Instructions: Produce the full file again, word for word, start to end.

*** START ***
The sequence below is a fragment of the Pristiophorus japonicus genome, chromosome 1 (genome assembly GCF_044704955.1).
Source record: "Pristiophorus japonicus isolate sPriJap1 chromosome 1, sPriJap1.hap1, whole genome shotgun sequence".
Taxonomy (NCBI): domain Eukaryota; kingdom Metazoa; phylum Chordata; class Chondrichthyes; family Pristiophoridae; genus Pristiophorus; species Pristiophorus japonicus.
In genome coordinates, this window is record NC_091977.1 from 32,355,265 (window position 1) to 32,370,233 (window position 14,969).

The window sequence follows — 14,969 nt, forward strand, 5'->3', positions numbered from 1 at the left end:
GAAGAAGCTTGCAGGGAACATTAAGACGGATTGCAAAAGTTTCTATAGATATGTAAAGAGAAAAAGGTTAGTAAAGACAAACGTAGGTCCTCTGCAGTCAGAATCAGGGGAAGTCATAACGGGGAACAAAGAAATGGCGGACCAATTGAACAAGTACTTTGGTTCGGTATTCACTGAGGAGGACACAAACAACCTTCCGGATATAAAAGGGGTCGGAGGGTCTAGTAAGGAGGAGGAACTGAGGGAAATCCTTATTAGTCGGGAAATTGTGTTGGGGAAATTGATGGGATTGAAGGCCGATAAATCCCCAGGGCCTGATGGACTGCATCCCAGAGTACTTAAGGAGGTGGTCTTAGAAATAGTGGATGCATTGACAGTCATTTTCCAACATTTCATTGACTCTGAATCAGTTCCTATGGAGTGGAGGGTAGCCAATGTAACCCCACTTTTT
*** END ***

The sequence below is a fragment of the Pristiophorus japonicus genome, chromosome 1 (genome assembly GCF_044704955.1).
Source record: "Pristiophorus japonicus isolate sPriJap1 chromosome 1, sPriJap1.hap1, whole genome shotgun sequence".
Taxonomy (NCBI): domain Eukaryota; kingdom Metazoa; phylum Chordata; class Chondrichthyes; family Pristiophoridae; genus Pristiophorus; species Pristiophorus japonicus.
In genome coordinates, this window is record NC_091977.1 from 32,355,265 (window position 1) to 32,370,233 (window position 14,969).

The window sequence follows — 14,969 nt, forward strand, 5'->3', positions numbered from 1 at the left end:
GAAGAAGCTTGCAGGGAACATTAAGACGGATTGCAAAAGTTTCTATAGATATGTAAAGAGAAAAAGGTTAGTAAAGACAAACGTAGGTCCTCTGCAGTCAGAATCAGGGGAAGTCATAACGGGGAACAAAGAAATGGCGGACCAATTGAACAAGTACTTTGGTTCGGTATTCACTGAGGAGGACACAAACAACCTTCCGGATATAAAAGGGGTCGGAGGGTCTAGTAAGGAGGAGGAACTGAGGGAAATCCTTATTAGTCGGGAAATTGTGTTGGGGAAATTGATGGGATTGAAGGCCGATAAATCCCCAGGGCCTGATGGACTGCATCCCAGAGTACTTAAGGAGGTGGTCTTAGAAATAGTGGATGCATTGACAGTCATTTTCCAACATTTCATTGACTCTGAATCAGTTCCTATGGAGTGGAGGGTAGCCAATGTAACCCCACTTTTT